The United States Courthouse, Davenport, Iowa is a historic post office and courthouse building located in Davenport in Scott County, Iowa. It is a courthouse for the United States District Court for the Southern District of Iowa, part of the site occupied by the courthouse was previously the site of an 1891 post office, completed in 1896 under the supervision of architect Willoughby J. Edbrooke. The 1891 building also became home to an office of the United States District Court for the Southern District of Iowa in 1904, a wing added in 1909 did little to alleviate the crowding in the building. The city experienced a boom during the 1920s that lasted into the early 1930s. The construction of high-rise buildings downtown, including hotels and department stores, spurred the need for a new building to house the post office, by 1932, the Great Depression had put many people out of work. Federal projects, including construction of a lock and dam, improvements to the seawall, in 1930, Congress appropriated $655,000 for the construction of a new federal building on the site of the 1891 building, plus the purchase of two adjacent parcels. Demolition of the early post office and courthouse took place in April 1932, construction of the new building took just over 500 days. Local architect Seth J. Temple designed the building, which was commissioned by the Office of the Supervising Architect of the Treasury. Temple studied at the American Academy in Rome and the École des Beaux-Arts in Paris, other Davenport buildings that Temple designed include Davenport Hall, the Union Bank and Office building, and the Blackhawk and Burlington hotels. Constructed as a post office and courthouse, the building retained both of those functions until about 1965, the post office moved out of the building at that time and the U. S. General Services Administration acquired the building, the building was listed in the National Register of Historic Places in 2005. Courthouse is a skillfully executed example of Depression-era architecture that invokes the Art Deco style, the three-story building is essentially rectangular, though a portion of the building near the rear has only one story. The building has a frame and integral concrete beam floors, with cladding that includes a coursed granite base and Minnesota Kasota travertine limestone on the north, east. The cladding of the elevation is buff colored brick laid in a Flemish bond pattern. The building has a composite roof with a parapet. The main entry is in the elevation, which is the most elaborate. The entablature above the third story windows projects slightly from the surface of the building. A decorative parapet at the top of the features a carved limestone frieze with a stylized Ionic order capital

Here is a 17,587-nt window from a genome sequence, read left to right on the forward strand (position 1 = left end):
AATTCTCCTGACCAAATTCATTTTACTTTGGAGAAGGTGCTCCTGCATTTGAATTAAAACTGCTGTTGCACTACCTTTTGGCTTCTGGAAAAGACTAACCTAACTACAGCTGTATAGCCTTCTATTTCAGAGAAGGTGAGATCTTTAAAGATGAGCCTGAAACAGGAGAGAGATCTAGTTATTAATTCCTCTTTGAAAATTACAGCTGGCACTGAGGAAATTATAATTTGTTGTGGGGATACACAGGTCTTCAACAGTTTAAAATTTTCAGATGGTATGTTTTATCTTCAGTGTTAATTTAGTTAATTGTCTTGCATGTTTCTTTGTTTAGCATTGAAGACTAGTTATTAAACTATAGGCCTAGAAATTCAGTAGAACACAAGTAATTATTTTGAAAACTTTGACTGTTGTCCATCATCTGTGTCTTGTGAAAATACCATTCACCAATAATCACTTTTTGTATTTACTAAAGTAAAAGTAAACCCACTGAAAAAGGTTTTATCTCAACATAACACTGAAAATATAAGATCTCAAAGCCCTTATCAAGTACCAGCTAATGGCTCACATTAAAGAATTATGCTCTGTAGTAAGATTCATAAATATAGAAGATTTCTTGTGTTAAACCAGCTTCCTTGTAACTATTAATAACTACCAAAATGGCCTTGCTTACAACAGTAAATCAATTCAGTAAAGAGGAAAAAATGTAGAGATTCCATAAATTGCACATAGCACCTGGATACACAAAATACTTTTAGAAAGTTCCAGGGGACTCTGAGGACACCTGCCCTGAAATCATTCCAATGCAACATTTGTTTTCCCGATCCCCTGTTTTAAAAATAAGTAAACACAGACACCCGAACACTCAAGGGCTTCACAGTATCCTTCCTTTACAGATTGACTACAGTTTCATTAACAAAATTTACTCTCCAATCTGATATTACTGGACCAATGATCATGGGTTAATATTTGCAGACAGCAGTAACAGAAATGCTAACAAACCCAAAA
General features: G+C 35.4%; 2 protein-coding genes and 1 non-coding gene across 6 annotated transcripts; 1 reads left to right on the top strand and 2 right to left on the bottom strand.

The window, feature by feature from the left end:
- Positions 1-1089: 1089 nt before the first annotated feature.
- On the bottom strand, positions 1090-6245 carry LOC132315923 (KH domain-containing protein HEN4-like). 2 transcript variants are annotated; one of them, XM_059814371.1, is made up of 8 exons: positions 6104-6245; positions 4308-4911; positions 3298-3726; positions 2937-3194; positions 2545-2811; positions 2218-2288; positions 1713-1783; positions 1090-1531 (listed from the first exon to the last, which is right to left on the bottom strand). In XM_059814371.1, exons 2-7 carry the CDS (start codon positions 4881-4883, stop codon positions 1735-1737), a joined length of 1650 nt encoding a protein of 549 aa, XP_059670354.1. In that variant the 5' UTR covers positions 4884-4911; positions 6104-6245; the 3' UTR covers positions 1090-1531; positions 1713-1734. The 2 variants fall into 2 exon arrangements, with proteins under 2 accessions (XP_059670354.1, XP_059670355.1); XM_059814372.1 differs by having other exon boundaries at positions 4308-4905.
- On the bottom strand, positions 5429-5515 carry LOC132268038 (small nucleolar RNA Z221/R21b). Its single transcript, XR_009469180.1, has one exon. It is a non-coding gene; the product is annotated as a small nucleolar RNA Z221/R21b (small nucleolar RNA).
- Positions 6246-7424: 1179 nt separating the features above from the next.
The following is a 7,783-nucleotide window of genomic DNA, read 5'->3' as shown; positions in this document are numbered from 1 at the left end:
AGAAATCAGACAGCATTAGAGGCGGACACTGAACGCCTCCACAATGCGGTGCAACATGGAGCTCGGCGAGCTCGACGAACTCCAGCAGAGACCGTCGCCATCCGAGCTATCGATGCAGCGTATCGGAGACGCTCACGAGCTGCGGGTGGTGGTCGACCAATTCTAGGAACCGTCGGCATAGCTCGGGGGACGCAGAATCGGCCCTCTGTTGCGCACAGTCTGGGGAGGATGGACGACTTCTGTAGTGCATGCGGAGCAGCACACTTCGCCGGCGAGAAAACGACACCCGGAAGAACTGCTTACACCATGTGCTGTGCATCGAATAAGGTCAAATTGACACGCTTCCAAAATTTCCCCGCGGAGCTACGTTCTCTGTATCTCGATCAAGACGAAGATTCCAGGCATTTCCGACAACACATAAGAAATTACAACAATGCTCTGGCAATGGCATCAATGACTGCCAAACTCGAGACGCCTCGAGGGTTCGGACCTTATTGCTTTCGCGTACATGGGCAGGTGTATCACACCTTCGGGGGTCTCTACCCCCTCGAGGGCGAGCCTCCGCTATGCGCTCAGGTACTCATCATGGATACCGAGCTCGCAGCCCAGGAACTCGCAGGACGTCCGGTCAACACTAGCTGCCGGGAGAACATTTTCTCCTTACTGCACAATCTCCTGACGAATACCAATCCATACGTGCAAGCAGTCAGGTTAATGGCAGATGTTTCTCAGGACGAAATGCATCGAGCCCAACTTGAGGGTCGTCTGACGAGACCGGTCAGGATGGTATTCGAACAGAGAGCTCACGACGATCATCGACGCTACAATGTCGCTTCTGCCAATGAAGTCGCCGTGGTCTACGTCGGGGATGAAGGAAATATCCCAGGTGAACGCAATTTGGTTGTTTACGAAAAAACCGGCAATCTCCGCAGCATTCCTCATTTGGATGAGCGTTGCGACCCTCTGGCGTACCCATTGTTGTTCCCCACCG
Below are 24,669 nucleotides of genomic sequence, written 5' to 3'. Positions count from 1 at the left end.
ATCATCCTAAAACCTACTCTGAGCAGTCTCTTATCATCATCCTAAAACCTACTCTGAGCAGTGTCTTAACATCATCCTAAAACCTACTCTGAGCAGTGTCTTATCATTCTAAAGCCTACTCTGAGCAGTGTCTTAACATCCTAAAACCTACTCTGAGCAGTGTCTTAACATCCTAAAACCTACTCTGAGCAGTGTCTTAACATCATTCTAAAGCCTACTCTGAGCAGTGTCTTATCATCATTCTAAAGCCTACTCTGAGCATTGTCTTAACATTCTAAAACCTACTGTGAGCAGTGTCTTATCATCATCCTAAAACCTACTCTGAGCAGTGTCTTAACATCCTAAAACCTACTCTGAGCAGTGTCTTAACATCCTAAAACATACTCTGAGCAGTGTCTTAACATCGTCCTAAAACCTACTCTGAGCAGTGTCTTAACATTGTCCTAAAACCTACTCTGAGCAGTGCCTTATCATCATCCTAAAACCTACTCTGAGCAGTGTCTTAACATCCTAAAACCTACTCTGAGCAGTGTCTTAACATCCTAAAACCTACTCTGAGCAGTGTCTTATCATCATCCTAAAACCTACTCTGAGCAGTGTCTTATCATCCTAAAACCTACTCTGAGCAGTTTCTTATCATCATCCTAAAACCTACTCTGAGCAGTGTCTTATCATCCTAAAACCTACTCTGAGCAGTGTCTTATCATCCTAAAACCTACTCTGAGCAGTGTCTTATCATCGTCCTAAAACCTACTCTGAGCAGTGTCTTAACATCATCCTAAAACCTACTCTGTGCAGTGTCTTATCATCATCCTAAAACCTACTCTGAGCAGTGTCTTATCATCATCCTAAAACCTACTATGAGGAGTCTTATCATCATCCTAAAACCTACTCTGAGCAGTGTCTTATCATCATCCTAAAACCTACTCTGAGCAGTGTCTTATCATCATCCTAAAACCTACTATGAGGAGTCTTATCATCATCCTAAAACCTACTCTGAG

U.S. Courthouse, October, 2008
The U.S. Post Office which previously sat at the location of the current building.